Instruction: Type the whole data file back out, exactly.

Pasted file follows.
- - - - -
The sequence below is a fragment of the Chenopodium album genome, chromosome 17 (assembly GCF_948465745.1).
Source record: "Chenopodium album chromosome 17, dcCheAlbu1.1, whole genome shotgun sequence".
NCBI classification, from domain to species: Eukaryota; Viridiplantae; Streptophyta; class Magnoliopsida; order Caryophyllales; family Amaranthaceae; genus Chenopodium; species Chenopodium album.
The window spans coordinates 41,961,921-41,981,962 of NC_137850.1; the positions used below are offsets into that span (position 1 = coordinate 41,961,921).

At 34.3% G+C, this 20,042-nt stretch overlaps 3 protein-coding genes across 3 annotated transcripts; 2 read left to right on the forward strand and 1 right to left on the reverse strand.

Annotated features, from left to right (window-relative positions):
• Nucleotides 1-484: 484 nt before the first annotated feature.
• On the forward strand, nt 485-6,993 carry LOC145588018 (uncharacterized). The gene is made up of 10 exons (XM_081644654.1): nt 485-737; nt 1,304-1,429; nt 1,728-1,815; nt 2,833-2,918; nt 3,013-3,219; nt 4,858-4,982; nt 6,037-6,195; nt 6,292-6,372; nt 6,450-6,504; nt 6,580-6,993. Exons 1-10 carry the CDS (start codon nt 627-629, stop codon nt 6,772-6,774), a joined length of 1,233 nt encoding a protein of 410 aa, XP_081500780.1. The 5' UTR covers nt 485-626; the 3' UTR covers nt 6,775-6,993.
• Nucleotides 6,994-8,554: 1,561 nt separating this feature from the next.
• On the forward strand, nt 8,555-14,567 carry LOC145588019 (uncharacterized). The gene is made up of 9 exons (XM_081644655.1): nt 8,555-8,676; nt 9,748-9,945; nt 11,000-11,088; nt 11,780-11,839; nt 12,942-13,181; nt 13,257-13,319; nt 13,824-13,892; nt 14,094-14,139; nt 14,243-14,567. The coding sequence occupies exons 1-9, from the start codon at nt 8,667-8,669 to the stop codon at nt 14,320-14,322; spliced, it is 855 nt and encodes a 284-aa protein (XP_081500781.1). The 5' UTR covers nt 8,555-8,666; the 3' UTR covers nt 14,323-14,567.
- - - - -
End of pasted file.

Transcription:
The sequence below is a fragment of the Chenopodium album genome, chromosome 17 (assembly GCF_948465745.1).
Source record: "Chenopodium album chromosome 17, dcCheAlbu1.1, whole genome shotgun sequence".
NCBI classification, from domain to species: Eukaryota; Viridiplantae; Streptophyta; class Magnoliopsida; order Caryophyllales; family Amaranthaceae; genus Chenopodium; species Chenopodium album.
The window spans coordinates 41,961,921-41,981,962 of NC_137850.1; the positions used below are offsets into that span (position 1 = coordinate 41,961,921).

At 34.3% G+C, this 20,042-nt stretch overlaps 3 protein-coding genes across 3 annotated transcripts; 2 read left to right on the forward strand and 1 right to left on the reverse strand.

Annotated features, from left to right (window-relative positions):
• Nucleotides 1-484: 484 nt before the first annotated feature.
• On the forward strand, nt 485-6,993 carry LOC145588018 (uncharacterized). The gene is made up of 10 exons (XM_081644654.1): nt 485-737; nt 1,304-1,429; nt 1,728-1,815; nt 2,833-2,918; nt 3,013-3,219; nt 4,858-4,982; nt 6,037-6,195; nt 6,292-6,372; nt 6,450-6,504; nt 6,580-6,993. Exons 1-10 carry the CDS (start codon nt 627-629, stop codon nt 6,772-6,774), a joined length of 1,233 nt encoding a protein of 410 aa, XP_081500780.1. The 5' UTR covers nt 485-626; the 3' UTR covers nt 6,775-6,993.
• Nucleotides 6,994-8,554: 1,561 nt separating this feature from the next.
• On the forward strand, nt 8,555-14,567 carry LOC145588019 (uncharacterized). The gene is made up of 9 exons (XM_081644655.1): nt 8,555-8,676; nt 9,748-9,945; nt 11,000-11,088; nt 11,780-11,839; nt 12,942-13,181; nt 13,257-13,319; nt 13,824-13,892; nt 14,094-14,139; nt 14,243-14,567. The coding sequence occupies exons 1-9, from the start codon at nt 8,667-8,669 to the stop codon at nt 14,320-14,322; spliced, it is 855 nt and encodes a 284-aa protein (XP_081500781.1). The 5' UTR covers nt 8,555-8,666; the 3' UTR covers nt 14,323-14,567.